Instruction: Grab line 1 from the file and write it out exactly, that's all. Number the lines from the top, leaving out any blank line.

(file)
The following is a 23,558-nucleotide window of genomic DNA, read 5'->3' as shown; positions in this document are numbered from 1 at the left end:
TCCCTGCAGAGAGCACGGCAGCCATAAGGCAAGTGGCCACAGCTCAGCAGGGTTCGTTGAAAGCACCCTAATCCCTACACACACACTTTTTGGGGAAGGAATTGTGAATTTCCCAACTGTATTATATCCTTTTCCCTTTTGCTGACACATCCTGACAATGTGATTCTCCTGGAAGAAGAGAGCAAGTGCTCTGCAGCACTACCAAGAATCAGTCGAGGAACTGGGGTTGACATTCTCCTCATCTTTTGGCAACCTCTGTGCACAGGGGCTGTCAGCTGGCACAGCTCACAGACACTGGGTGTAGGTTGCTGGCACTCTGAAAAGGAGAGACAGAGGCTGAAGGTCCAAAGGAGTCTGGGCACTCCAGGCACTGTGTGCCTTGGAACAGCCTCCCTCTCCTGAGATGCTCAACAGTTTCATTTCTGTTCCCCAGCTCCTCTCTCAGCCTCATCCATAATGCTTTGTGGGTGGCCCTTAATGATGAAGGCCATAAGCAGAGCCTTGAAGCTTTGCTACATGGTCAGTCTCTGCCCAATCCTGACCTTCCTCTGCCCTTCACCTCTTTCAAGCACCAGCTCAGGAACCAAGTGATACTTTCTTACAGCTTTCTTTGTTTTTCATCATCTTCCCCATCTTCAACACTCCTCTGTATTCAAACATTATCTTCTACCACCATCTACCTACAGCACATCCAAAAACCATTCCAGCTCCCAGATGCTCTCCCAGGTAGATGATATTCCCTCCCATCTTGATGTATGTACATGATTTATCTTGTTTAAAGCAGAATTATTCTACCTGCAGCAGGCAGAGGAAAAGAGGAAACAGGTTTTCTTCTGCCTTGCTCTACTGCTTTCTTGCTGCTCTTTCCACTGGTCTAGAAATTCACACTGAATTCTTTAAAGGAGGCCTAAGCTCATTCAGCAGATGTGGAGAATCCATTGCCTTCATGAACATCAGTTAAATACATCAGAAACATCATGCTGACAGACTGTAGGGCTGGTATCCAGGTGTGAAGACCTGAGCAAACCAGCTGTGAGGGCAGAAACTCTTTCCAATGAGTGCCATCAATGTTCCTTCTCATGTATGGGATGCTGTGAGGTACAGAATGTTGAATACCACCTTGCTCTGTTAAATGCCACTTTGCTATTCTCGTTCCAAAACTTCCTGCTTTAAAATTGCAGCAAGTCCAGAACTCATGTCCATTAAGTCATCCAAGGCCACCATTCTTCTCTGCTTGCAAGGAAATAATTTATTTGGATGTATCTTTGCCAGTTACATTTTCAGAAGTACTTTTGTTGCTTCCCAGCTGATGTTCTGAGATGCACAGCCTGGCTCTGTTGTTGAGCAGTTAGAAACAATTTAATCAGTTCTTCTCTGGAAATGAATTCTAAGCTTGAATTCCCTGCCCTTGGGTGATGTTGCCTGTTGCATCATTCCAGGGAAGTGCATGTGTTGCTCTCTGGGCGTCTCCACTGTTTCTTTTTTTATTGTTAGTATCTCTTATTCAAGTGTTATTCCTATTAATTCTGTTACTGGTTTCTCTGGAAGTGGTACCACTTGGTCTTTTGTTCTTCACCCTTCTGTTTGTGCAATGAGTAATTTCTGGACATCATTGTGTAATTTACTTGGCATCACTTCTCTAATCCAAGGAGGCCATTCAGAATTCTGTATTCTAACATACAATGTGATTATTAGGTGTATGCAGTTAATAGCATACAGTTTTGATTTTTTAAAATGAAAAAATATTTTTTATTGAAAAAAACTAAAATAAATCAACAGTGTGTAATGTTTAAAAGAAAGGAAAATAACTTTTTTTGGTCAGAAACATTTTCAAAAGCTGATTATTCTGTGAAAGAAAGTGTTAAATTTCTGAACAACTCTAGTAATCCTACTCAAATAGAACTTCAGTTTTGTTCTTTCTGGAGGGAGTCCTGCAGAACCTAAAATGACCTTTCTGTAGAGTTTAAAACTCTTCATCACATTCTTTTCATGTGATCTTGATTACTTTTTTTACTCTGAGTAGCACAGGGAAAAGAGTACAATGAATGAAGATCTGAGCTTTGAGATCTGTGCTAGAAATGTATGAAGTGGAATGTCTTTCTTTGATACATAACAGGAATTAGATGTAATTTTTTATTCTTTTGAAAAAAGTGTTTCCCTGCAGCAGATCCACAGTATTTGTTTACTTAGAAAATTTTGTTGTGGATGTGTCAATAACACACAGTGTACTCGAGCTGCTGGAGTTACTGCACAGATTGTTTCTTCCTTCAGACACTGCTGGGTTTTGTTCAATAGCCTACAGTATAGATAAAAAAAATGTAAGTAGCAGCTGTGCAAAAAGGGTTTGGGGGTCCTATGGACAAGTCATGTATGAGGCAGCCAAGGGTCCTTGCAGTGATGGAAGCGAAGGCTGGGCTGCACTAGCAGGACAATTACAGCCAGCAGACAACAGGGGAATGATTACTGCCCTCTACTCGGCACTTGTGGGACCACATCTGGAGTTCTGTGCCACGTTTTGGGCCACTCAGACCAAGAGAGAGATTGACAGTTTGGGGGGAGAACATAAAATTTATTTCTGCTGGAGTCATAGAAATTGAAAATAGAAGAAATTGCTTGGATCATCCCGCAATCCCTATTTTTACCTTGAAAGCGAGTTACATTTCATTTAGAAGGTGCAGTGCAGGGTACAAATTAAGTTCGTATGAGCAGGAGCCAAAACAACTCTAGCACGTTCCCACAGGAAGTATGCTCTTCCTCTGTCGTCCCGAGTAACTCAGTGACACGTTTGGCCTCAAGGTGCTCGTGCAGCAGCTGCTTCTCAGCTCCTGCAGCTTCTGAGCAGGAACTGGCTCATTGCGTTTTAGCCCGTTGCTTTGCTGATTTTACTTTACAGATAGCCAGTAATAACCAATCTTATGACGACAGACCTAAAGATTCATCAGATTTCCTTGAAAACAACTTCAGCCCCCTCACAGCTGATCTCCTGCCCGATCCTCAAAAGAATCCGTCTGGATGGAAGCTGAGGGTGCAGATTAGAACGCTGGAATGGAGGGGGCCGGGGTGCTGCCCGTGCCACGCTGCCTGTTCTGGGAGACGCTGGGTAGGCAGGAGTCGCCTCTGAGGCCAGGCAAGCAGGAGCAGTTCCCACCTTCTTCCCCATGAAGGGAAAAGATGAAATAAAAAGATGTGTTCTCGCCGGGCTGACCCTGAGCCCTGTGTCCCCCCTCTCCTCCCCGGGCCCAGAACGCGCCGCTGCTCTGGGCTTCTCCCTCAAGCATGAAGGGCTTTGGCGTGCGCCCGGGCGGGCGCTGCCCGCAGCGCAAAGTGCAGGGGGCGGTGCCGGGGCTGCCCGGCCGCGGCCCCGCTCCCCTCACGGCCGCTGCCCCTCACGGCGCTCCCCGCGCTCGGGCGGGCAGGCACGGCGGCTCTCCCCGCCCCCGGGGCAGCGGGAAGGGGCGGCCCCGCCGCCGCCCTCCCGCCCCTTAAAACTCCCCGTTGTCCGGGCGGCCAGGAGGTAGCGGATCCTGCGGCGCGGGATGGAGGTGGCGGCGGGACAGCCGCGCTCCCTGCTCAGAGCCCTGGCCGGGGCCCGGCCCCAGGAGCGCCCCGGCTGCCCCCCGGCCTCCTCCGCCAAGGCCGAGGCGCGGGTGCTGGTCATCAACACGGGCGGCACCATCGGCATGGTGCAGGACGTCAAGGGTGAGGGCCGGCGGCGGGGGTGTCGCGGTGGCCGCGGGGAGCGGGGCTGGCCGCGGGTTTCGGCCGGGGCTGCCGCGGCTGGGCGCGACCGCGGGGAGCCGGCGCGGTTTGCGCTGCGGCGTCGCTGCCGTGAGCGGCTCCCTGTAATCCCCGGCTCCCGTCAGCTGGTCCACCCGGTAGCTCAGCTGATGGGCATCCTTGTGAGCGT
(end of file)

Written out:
The following is a 23,558-nucleotide window of genomic DNA, read 5'->3' as shown; positions in this document are numbered from 1 at the left end: